Social media, websites, and apps, oh my! With so many marketing platforms available, and different methods of engagement for each, it had become nearly impossible for a normal person to compile so much customer data into a usable report. Cue Google Analytics 4 (GA4): the upgrade you probably didn’t know you needed.

What’s new with GA4?
Back in the old days (pre-October 2020), the only analytics we used was Universal Analytics, a version of Google Analytics that focused on tracking website hits like page views and transactions. In the modern world of apps, videos, mobile phones, and other technology, Universal Analytics has been struggling to keep up with all of the new forms of brand engagement.

Now, GA4 analyzes more dynamic data—like how far a visitor scrolls on your site, what link they clicked to exit, and if they interacted with videos or files embedded in your page.

In simple terms, Universal Analytics gives you a mountaintop view of visitor activity. GA4 is like sitting in their backyard.

Google has an in-depth guide to the technical side of this new tool here, if you’re ready for a deep-dive comparison. Better buckle in and grab a cup of coffee for that one.

For apps and websites that facilitate a high number of transactions, GA4 also utilizes machine learning to predict good news and bad news: which users are likely to purchase your product in the next seven days, and which ones will likely never visit your site again. The longer you use GA4 on your website or app, the more accurate these predictions can be.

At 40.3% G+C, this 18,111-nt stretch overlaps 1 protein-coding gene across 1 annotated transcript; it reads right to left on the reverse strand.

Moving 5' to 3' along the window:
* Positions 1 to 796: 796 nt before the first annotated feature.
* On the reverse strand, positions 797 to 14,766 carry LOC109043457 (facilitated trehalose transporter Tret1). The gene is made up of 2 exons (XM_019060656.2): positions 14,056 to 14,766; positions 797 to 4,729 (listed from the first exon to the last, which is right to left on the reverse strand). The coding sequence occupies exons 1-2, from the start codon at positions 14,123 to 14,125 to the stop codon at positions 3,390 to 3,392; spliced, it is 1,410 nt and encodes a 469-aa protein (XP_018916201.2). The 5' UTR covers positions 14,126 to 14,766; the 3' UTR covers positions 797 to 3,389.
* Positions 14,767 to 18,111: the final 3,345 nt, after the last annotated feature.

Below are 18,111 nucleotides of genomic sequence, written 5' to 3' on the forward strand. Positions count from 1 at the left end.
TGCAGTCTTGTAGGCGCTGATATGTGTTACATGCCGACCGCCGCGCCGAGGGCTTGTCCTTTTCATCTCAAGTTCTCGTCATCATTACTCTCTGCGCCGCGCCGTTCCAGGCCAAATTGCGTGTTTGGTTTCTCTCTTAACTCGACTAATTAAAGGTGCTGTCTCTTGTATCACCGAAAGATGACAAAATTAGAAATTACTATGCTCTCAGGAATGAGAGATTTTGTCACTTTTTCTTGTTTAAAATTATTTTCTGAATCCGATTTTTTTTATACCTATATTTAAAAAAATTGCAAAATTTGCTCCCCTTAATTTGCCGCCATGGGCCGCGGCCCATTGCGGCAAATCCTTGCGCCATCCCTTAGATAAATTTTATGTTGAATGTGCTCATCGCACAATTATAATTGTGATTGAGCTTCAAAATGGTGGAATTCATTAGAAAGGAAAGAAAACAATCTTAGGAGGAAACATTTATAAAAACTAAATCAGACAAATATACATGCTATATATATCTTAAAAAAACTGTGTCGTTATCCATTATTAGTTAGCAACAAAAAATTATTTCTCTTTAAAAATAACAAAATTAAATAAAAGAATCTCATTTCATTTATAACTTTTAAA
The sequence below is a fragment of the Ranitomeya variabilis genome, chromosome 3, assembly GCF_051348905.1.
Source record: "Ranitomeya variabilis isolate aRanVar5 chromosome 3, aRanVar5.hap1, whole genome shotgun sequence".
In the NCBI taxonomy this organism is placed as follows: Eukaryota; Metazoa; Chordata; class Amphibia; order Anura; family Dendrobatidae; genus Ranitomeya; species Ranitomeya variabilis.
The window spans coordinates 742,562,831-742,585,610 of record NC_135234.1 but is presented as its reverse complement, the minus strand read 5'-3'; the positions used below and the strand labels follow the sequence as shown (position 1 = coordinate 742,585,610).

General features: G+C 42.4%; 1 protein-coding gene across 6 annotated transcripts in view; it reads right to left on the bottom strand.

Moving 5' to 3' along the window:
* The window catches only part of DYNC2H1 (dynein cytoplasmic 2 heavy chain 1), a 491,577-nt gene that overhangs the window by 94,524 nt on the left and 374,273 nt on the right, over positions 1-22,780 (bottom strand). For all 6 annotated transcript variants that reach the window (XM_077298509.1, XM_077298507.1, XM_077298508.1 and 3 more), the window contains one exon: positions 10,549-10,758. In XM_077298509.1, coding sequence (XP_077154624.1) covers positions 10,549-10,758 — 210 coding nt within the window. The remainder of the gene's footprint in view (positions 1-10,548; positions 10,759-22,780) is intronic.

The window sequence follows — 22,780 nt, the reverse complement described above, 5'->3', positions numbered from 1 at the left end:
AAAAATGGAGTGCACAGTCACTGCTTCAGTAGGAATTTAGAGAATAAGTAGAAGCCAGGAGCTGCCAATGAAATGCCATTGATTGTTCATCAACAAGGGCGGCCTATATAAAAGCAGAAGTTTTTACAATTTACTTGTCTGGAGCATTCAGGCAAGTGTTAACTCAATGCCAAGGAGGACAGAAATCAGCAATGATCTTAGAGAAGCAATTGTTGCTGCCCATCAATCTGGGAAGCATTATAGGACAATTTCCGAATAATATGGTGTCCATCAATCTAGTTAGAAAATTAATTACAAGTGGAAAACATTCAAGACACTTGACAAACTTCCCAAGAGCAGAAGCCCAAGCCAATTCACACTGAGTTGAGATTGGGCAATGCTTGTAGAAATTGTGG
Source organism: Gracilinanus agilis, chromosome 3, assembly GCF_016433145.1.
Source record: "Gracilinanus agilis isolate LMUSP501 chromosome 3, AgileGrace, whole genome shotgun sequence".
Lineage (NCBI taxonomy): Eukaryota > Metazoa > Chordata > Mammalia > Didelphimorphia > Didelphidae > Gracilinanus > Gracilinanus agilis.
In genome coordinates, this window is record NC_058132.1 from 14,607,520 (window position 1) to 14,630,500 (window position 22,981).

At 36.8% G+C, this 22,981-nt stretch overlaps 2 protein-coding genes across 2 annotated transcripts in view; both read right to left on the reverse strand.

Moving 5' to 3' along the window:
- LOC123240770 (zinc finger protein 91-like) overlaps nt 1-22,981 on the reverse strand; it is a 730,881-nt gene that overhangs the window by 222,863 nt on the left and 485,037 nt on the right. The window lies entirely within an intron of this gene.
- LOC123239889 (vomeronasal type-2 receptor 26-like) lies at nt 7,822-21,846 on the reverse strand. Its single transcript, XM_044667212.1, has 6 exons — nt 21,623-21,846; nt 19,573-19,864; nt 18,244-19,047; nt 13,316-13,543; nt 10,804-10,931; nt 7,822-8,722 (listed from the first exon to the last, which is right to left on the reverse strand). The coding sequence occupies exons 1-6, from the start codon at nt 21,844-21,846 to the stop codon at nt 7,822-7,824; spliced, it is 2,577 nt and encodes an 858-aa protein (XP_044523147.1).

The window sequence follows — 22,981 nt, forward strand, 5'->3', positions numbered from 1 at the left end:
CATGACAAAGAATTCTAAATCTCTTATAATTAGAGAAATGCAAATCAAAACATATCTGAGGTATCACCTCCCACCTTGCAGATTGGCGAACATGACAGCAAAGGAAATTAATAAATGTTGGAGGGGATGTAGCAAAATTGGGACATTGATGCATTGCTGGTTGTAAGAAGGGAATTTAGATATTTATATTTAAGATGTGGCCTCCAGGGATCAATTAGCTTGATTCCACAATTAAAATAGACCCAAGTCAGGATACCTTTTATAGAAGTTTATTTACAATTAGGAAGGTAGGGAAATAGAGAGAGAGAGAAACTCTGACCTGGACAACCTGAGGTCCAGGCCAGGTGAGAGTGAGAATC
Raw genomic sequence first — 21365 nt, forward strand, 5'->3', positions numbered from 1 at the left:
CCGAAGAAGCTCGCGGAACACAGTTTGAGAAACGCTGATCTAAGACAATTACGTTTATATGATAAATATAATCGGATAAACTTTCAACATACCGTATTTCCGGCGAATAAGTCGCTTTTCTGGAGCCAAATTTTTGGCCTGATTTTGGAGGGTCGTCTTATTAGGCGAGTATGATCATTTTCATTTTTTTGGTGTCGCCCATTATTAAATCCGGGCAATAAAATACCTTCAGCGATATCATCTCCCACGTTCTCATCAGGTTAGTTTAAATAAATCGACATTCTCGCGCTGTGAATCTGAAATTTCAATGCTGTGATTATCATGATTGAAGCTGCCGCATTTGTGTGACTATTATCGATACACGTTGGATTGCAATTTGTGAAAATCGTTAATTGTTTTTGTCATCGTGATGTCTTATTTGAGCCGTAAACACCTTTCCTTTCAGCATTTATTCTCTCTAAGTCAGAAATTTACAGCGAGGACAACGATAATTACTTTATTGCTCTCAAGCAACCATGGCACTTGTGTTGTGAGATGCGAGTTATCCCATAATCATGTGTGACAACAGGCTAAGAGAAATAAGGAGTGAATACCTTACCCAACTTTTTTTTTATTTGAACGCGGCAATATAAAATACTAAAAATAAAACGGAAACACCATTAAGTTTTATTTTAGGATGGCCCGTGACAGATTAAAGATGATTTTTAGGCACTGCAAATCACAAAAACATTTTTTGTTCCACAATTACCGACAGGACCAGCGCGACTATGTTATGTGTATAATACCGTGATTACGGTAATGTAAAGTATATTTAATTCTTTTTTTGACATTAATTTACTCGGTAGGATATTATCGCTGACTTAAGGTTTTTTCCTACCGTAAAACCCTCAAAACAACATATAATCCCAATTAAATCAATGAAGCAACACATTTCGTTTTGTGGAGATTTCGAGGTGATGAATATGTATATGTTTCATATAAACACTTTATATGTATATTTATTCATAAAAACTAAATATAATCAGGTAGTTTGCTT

Another big benefit of GA4 is that if you have an app, GA4 can track the same type of visitor activity there too.

Should you make the big switch?
Universal Analytics isn’t being retired anytime soon. So, if you’re currently using it for your data tracking and reporting, you’re not required to switch to GA4. That being said, for your own business’ benefit, you might want to start tracking these advanced analytics sooner rather than later.

It’s important to note that, at this time, there isn’t a simple way to transfer your analytics from Universal Analytics to GA4. So when you do make the switch, you’ll likely be starting from scratch. But in the meantime, you can set up your website to start sending data to both Universal Analytics and GA4. That way when you do make the full switch in the future, you’ll have some history already stored.

Got more questions? Our expert marketing team takes the guesswork out of analytics with optimization strategies that work. Let’s Chat.